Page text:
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New jobs numbers are out — and they're even better than analysts expected

U.S. jobs growth for January 2018 was better than expected, according to the latest numbers released by the Department of Labor. Also, the unemployment rate stayed flat at 4.1 percent in January. (Justin Sullivan/Getty Images)

The Department of Labor released its latest jobs numbers Friday, and it beat analysts' expectations. According to the report, the economy added 200,000 jobs, and unemployment stayed flat at 4.1 percent in January.

Economists predicted the addition of 180,000 jobs.

January marks the 88th straight month of job growth. For 2017, jobs grew at an average of 181,000 per month, though in December, employers added only 148,000 jobs.

(Image source: Department of Labor)

What industries showed the most growth?

● Food services, which includes drinking places, added 31,000 jobs. The industry has added 255,000 jobs over the past 12 months.

● Health care added 21,000 jobs in January. Hospital employment rose by 13,000 in January with an average of 24,000 added each month in 2017.

● Manufacturing employment continued growing, adding 15,000 jobs. The industry, particularly fabricated metal products, machinery, and computer and electronic products, saw an increase of more than 186,000 jobs last year.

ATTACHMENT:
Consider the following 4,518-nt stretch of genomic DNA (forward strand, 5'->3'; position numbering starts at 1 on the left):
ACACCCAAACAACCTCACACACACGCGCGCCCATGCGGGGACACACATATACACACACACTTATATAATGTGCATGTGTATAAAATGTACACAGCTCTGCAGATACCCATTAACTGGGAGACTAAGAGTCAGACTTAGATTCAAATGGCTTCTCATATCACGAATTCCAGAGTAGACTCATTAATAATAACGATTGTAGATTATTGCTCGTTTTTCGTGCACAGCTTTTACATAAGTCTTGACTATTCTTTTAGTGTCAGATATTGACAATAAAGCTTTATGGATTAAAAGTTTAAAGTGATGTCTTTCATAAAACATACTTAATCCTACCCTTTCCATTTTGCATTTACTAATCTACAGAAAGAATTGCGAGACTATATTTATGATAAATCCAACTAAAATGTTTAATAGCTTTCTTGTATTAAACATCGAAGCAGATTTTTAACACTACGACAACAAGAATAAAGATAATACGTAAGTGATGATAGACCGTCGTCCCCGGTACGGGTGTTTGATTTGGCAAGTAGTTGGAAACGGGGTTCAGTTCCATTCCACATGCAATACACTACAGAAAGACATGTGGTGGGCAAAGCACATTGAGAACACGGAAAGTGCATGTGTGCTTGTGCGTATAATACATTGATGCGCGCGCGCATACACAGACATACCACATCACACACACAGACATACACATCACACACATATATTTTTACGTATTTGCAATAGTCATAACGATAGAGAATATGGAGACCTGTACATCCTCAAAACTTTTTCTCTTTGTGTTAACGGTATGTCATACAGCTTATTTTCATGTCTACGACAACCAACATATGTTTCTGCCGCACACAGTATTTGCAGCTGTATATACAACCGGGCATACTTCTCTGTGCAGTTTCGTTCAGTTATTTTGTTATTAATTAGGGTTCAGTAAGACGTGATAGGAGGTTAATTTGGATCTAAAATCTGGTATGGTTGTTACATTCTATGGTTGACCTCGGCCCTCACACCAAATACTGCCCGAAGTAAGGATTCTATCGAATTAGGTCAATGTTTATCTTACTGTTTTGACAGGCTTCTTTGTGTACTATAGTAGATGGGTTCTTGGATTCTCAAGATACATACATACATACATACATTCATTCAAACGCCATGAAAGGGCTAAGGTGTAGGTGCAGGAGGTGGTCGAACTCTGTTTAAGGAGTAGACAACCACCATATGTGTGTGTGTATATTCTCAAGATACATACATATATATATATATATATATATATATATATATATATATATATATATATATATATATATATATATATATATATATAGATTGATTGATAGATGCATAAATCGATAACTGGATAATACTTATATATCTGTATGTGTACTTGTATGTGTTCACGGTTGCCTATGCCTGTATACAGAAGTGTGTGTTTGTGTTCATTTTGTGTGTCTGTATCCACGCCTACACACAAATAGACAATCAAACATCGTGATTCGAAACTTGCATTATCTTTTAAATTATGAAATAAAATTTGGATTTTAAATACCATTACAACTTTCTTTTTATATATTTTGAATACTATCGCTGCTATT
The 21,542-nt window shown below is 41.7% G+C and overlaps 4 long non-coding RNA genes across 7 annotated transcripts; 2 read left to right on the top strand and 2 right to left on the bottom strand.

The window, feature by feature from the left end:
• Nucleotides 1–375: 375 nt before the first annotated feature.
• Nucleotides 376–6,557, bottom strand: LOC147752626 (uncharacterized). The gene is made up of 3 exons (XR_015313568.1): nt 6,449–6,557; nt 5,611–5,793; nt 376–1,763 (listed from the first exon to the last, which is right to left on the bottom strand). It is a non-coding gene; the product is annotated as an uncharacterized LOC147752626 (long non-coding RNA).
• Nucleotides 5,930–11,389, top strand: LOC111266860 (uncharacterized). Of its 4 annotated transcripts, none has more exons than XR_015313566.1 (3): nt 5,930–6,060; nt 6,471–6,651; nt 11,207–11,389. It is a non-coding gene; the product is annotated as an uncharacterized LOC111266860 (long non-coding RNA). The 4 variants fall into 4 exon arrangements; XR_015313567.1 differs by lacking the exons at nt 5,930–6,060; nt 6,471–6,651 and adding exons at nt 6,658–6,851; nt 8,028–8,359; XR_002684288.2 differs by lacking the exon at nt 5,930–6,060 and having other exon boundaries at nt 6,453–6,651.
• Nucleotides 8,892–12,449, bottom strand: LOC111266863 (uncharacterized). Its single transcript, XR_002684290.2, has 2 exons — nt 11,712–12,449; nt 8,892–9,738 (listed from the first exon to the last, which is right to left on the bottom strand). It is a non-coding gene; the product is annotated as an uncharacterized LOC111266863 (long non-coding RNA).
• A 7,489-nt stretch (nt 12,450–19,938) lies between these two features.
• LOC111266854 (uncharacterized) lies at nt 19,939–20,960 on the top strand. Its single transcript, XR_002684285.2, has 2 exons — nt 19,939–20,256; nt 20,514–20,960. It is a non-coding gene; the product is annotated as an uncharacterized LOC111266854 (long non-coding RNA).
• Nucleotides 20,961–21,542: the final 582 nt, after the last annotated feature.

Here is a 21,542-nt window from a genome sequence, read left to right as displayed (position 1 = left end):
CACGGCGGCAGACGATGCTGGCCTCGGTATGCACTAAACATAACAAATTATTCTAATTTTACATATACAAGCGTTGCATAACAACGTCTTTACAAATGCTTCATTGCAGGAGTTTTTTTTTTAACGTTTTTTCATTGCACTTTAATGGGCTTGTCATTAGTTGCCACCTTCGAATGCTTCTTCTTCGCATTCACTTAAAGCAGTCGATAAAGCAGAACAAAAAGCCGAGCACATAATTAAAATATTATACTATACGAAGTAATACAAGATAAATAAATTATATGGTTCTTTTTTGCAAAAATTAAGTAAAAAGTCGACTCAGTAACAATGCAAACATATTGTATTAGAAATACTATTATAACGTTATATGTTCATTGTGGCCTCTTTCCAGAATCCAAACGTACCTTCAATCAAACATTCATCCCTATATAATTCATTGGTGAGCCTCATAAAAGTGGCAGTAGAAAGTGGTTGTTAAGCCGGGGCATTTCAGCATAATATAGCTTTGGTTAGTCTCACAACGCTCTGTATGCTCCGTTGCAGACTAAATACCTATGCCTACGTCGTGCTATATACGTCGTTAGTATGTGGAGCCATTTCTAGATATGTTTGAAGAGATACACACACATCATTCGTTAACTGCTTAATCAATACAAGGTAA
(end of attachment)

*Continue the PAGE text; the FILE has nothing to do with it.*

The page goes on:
Other industries that showed little change last month include mining, wholesale trade, retail trade, transportation and warehousing, information, financial activities, professional and business services, and government.

What about earnings?

Year-over-year average earnings increased by 2.9 percent from December 2016 to December 2017.

A separate report showed private-sector wages and salaries rose 2.8 percent during the fourth quarter of 2017, compared with a year earlier, marking the fastest growth since the recession, the New York Times reported.

What are the long-term predictions?

Accenture, a global consulting firm, predicts technological advances, especially in automation, will lead to a 10 percent increase in jobs over the next three years, according to Ellyn Shook, the company's chief leadership and human resources officer.

What about the unemployment rates for black Americans and Hispanics?

Black Americans unemployment in December was 6.8 percent but rose nearly a point to 7.7 percent in January.

Hispanic unemployment showed little change, ticking up slightly to 5 percent in January from 4.9 percent in December.

How are the rates calculated?

The Labor Department bases its job growth estimates on a sample of employer payrolls. As new information comes in it will be revised.

The unemployment rate is calculated based on a separate survey of households.

One last thing…
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